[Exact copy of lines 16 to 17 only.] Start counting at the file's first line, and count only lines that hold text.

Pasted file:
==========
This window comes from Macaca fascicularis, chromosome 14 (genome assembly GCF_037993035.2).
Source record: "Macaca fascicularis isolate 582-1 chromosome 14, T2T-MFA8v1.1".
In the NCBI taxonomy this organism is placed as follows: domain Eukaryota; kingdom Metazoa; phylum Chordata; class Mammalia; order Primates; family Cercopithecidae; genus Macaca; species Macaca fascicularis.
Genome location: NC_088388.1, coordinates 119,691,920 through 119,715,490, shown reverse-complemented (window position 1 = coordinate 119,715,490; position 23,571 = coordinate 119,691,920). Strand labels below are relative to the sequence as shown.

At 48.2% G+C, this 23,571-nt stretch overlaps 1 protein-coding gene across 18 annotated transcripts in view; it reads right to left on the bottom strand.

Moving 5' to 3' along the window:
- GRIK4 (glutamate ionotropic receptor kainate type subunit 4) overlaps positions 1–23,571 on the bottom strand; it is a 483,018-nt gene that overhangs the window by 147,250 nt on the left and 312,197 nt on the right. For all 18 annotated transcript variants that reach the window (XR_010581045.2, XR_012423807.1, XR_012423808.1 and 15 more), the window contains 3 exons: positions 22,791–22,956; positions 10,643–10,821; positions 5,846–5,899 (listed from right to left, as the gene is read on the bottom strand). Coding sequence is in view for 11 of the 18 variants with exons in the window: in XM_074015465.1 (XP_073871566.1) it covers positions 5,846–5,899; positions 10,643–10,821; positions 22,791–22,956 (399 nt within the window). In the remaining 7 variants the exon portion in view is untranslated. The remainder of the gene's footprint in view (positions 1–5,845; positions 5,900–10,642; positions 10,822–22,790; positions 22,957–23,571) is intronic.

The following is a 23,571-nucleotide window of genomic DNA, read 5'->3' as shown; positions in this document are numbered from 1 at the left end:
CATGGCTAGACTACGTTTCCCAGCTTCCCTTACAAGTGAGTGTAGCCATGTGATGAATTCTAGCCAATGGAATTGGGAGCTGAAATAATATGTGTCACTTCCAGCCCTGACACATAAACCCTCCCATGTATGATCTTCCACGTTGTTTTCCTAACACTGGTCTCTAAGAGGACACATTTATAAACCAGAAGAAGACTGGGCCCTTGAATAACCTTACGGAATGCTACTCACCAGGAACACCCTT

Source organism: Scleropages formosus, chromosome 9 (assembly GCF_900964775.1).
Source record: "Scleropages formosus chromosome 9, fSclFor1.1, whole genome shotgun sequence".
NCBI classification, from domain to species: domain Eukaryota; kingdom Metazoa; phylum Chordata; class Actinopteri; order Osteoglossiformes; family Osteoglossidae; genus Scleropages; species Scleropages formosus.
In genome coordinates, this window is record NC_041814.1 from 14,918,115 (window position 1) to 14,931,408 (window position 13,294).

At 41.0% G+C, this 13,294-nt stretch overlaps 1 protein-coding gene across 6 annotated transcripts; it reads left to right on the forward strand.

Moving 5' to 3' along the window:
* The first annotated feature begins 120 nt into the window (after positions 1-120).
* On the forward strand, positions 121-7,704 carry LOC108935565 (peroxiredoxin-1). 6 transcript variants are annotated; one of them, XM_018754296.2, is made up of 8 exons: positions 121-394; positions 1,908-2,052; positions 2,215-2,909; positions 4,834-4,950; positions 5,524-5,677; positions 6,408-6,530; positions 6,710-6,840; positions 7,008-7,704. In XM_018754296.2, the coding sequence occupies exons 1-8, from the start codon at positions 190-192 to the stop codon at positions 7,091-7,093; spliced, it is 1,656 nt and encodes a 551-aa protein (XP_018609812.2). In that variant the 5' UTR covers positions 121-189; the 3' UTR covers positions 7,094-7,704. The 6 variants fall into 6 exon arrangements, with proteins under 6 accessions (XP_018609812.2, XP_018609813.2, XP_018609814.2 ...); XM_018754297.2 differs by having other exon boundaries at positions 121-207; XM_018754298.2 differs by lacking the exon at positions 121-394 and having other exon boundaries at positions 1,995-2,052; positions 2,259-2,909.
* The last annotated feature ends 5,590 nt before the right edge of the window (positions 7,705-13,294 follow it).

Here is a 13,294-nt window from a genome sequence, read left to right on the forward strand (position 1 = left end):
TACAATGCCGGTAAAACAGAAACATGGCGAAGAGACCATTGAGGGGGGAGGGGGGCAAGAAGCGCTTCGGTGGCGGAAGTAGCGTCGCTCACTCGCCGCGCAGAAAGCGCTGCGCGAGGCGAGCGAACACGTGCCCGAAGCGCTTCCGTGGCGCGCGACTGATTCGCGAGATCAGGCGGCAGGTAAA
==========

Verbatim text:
* The first annotated feature begins 120 nt into the window (after positions 1-120).
* On the forward strand, positions 121-7,704 carry LOC108935565 (peroxiredoxin-1). 6 transcript variants are annotated; one of them, XM_018754296.2, is made up of 8 exons: positions 121-394; positions 1,908-2,052; positions 2,215-2,909; positions 4,834-4,950; positions 5,524-5,677; positions 6,408-6,530; positions 6,710-6,840; positions 7,008-7,704. In XM_018754296.2, the coding sequence occupies exons 1-8, from the start codon at positions 190-192 to the stop codon at positions 7,091-7,093; spliced, it is 1,656 nt and encodes a 551-aa protein (XP_018609812.2). In that variant the 5' UTR covers positions 121-189; the 3' UTR covers positions 7,094-7,704. The 6 variants fall into 6 exon arrangements, with proteins under 6 accessions (XP_018609812.2, XP_018609813.2, XP_018609814.2 ...); XM_018754297.2 differs by having other exon boundaries at positions 121-207; XM_018754298.2 differs by lacking the exon at positions 121-394 and having other exon boundaries at positions 1,995-2,052; positions 2,259-2,909.